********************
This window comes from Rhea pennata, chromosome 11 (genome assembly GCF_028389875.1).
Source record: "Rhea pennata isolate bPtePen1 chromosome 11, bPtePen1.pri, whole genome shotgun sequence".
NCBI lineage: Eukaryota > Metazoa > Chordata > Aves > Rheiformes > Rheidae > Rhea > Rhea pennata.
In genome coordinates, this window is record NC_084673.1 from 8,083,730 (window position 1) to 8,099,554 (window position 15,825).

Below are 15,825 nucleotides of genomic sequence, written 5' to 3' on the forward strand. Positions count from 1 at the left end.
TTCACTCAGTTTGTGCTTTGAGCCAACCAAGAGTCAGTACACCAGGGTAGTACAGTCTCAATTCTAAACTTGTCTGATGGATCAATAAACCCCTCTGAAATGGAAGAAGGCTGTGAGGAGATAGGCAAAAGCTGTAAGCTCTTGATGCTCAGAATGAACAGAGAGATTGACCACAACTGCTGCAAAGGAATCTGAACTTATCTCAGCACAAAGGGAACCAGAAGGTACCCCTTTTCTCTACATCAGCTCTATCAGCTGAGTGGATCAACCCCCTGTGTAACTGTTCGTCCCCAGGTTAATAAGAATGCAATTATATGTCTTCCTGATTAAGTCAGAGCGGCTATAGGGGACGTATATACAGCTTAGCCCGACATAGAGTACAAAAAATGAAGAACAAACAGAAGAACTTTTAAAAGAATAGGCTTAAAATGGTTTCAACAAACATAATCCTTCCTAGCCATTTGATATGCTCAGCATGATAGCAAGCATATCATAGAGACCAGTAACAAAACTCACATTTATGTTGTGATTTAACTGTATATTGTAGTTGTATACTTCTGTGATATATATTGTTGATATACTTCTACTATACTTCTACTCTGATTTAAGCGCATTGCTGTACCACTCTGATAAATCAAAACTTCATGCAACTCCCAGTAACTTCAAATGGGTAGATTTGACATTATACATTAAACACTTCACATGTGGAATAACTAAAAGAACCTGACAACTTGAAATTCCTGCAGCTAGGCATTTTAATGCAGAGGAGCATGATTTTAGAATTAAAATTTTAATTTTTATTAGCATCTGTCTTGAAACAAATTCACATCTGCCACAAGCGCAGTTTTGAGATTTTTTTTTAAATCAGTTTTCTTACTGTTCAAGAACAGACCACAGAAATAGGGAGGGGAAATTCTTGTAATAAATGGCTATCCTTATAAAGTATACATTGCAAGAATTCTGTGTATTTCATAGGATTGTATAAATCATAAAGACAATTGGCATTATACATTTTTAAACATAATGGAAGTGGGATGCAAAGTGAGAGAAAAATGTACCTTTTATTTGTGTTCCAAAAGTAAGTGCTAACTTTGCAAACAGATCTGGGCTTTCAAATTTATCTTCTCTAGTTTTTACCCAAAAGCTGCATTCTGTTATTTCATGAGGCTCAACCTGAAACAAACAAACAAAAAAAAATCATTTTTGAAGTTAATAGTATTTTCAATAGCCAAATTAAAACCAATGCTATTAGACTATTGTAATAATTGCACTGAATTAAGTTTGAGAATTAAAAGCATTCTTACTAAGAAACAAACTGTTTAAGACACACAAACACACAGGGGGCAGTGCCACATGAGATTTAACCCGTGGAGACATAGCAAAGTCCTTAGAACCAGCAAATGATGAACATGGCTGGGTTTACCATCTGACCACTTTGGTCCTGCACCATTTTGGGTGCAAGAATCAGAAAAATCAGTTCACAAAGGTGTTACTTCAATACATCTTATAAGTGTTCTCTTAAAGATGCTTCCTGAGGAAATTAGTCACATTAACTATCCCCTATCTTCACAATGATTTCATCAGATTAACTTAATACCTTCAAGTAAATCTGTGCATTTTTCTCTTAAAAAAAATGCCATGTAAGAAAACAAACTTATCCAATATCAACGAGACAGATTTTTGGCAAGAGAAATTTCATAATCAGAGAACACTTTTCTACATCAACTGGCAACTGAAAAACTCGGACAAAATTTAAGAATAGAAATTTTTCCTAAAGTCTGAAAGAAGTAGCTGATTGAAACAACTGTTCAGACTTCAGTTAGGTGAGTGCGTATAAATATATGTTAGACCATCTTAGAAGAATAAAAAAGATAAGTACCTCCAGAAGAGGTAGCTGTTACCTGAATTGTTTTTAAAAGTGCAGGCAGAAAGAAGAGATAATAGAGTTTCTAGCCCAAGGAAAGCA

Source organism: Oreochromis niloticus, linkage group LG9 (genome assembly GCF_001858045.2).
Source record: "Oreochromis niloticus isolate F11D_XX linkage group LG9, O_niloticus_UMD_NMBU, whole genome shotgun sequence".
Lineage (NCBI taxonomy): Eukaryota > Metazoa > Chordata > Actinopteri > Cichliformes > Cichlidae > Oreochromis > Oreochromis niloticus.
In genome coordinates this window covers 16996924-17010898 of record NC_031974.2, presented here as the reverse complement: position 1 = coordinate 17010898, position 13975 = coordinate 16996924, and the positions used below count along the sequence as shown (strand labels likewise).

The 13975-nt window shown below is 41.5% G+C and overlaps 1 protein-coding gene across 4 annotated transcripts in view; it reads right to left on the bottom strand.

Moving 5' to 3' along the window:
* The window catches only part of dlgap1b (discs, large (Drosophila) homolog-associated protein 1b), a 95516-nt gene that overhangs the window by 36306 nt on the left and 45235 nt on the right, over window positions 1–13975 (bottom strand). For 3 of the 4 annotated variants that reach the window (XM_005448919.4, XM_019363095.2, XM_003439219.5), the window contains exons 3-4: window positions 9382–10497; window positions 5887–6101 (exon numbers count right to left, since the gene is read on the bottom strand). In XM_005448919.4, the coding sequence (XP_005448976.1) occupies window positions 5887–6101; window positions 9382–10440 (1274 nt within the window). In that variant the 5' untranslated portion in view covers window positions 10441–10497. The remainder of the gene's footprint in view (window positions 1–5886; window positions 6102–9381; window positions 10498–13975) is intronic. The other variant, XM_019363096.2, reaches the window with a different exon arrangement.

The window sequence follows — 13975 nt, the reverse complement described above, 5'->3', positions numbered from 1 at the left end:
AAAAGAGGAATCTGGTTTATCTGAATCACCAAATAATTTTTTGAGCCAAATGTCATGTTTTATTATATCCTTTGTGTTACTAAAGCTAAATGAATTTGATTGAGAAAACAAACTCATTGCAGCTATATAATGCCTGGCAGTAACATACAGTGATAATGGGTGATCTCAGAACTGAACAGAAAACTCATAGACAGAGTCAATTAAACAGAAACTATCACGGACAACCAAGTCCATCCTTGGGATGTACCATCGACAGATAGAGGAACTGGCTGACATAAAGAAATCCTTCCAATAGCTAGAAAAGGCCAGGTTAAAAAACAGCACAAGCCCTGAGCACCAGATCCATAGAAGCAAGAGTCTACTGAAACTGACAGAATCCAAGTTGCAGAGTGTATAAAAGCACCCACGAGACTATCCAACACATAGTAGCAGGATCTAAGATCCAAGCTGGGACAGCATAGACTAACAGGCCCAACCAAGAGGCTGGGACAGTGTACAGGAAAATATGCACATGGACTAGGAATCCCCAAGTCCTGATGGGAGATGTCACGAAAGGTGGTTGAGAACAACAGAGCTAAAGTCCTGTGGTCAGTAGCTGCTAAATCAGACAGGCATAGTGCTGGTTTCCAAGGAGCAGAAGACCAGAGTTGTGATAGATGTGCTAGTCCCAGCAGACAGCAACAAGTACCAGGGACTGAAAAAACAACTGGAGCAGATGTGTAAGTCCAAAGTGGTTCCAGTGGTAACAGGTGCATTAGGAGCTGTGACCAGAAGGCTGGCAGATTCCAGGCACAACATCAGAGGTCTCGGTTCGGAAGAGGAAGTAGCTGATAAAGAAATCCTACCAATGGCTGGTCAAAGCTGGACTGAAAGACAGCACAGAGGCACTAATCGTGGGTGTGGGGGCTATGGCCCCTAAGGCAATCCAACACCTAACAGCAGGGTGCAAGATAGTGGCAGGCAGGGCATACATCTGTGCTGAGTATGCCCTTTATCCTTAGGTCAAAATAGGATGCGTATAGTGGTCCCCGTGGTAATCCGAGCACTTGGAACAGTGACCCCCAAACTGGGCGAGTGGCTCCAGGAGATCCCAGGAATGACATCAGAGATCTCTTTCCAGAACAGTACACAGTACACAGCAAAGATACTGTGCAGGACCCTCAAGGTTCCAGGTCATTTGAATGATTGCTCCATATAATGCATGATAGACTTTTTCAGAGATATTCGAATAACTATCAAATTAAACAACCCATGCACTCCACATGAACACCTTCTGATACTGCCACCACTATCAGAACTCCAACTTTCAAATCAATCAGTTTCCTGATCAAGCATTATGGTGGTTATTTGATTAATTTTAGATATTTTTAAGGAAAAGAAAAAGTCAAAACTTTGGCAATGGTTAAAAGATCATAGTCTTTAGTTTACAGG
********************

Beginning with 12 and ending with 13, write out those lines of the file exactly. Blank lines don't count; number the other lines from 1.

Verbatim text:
Moving 5' to 3' along the window:
* The window catches only part of dlgap1b (discs, large (Drosophila) homolog-associated protein 1b), a 95516-nt gene that overhangs the window by 36306 nt on the left and 45235 nt on the right, over window positions 1–13975 (bottom strand). For 3 of the 4 annotated variants that reach the window (XM_005448919.4, XM_019363095.2, XM_003439219.5), the window contains exons 3-4: window positions 9382–10497; window positions 5887–6101 (exon numbers count right to left, since the gene is read on the bottom strand). In XM_005448919.4, the coding sequence (XP_005448976.1) occupies window positions 5887–6101; window positions 9382–10440 (1274 nt within the window). In that variant the 5' untranslated portion in view covers window positions 10441–10497. The remainder of the gene's footprint in view (window positions 1–5886; window positions 6102–9381; window positions 10498–13975) is intronic. The other variant, XM_019363096.2, reaches the window with a different exon arrangement.